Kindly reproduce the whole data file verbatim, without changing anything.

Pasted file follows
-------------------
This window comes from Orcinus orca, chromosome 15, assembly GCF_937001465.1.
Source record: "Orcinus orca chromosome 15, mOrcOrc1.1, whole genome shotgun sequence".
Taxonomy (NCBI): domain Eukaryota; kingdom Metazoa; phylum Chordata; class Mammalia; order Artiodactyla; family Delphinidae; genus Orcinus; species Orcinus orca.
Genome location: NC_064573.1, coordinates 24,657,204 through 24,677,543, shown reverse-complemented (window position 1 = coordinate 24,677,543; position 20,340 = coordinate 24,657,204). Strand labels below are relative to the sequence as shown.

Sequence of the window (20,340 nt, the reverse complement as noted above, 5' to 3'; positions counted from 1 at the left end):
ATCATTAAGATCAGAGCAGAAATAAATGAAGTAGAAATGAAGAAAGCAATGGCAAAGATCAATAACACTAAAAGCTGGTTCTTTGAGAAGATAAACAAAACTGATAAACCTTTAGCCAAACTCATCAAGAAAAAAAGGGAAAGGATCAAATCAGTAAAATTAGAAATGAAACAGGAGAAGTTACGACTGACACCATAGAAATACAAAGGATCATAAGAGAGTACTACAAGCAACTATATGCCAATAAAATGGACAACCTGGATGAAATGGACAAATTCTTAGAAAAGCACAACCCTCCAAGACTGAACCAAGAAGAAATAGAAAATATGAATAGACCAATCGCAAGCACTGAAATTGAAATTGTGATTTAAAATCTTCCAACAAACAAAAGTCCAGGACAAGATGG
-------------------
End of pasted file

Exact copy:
This window comes from Orcinus orca, chromosome 15, assembly GCF_937001465.1.
Source record: "Orcinus orca chromosome 15, mOrcOrc1.1, whole genome shotgun sequence".
Taxonomy (NCBI): domain Eukaryota; kingdom Metazoa; phylum Chordata; class Mammalia; order Artiodactyla; family Delphinidae; genus Orcinus; species Orcinus orca.
Genome location: NC_064573.1, coordinates 24,657,204 through 24,677,543, shown reverse-complemented (window position 1 = coordinate 24,677,543; position 20,340 = coordinate 24,657,204). Strand labels below are relative to the sequence as shown.

Sequence of the window (20,340 nt, the reverse complement as noted above, 5' to 3'; positions counted from 1 at the left end):
ATCATTAAGATCAGAGCAGAAATAAATGAAGTAGAAATGAAGAAAGCAATGGCAAAGATCAATAACACTAAAAGCTGGTTCTTTGAGAAGATAAACAAAACTGATAAACCTTTAGCCAAACTCATCAAGAAAAAAAGGGAAAGGATCAAATCAGTAAAATTAGAAATGAAACAGGAGAAGTTACGACTGACACCATAGAAATACAAAGGATCATAAGAGAGTACTACAAGCAACTATATGCCAATAAAATGGACAACCTGGATGAAATGGACAAATTCTTAGAAAAGCACAACCCTCCAAGACTGAACCAAGAAGAAATAGAAAATATGAATAGACCAATCGCAAGCACTGAAATTGAAATTGTGATTTAAAATCTTCCAACAAACAAAAGTCCAGGACAAGATGG